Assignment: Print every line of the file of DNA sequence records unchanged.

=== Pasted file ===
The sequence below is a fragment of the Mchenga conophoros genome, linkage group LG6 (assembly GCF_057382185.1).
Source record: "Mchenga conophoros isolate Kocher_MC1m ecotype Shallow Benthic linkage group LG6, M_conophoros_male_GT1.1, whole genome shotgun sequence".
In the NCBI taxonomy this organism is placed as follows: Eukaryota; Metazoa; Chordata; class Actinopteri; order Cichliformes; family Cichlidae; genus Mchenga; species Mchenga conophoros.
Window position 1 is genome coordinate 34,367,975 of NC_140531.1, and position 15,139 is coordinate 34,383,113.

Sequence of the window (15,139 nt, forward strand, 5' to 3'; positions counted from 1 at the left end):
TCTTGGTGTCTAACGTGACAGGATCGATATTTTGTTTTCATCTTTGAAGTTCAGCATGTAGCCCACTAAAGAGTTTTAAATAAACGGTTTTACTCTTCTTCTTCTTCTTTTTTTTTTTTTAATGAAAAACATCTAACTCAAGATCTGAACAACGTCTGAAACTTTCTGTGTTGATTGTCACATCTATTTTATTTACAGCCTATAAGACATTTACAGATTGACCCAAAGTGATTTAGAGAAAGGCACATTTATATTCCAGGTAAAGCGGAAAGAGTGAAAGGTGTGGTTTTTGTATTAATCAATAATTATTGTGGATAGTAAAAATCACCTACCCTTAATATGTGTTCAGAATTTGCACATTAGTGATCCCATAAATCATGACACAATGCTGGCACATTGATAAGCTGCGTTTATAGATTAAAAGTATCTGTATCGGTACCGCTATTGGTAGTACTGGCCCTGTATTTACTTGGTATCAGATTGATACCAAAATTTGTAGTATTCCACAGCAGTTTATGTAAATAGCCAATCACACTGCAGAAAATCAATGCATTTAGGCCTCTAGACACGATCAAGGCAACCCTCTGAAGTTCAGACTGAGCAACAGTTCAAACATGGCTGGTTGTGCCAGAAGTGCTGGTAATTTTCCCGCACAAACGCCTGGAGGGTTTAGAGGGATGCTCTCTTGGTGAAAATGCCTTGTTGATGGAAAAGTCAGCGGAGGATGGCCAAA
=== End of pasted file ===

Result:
The sequence below is a fragment of the Mchenga conophoros genome, linkage group LG6 (assembly GCF_057382185.1).
Source record: "Mchenga conophoros isolate Kocher_MC1m ecotype Shallow Benthic linkage group LG6, M_conophoros_male_GT1.1, whole genome shotgun sequence".
In the NCBI taxonomy this organism is placed as follows: Eukaryota; Metazoa; Chordata; class Actinopteri; order Cichliformes; family Cichlidae; genus Mchenga; species Mchenga conophoros.
Window position 1 is genome coordinate 34,367,975 of NC_140531.1, and position 15,139 is coordinate 34,383,113.

Sequence of the window (15,139 nt, forward strand, 5' to 3'; positions counted from 1 at the left end):
TCTTGGTGTCTAACGTGACAGGATCGATATTTTGTTTTCATCTTTGAAGTTCAGCATGTAGCCCACTAAAGAGTTTTAAATAAACGGTTTTACTCTTCTTCTTCTTCTTTTTTTTTTTTTAATGAAAAACATCTAACTCAAGATCTGAACAACGTCTGAAACTTTCTGTGTTGATTGTCACATCTATTTTATTTACAGCCTATAAGACATTTACAGATTGACCCAAAGTGATTTAGAGAAAGGCACATTTATATTCCAGGTAAAGCGGAAAGAGTGAAAGGTGTGGTTTTTGTATTAATCAATAATTATTGTGGATAGTAAAAATCACCTACCCTTAATATGTGTTCAGAATTTGCACATTAGTGATCCCATAAATCATGACACAATGCTGGCACATTGATAAGCTGCGTTTATAGATTAAAAGTATCTGTATCGGTACCGCTATTGGTAGTACTGGCCCTGTATTTACTTGGTATCAGATTGATACCAAAATTTGTAGTATTCCACAGCAGTTTATGTAAATAGCCAATCACACTGCAGAAAATCAATGCATTTAGGCCTCTAGACACGATCAAGGCAACCCTCTGAAGTTCAGACTGAGCAACAGTTCAAACATGGCTGGTTGTGCCAGAAGTGCTGGTAATTTTCCCGCACAAACGCCTGGAGGGTTTAGAGGGATGCTCTCTTGGTGAAAATGCCTTGTTGATGGAAAAGTCAGCGGAGGATGGCCAAA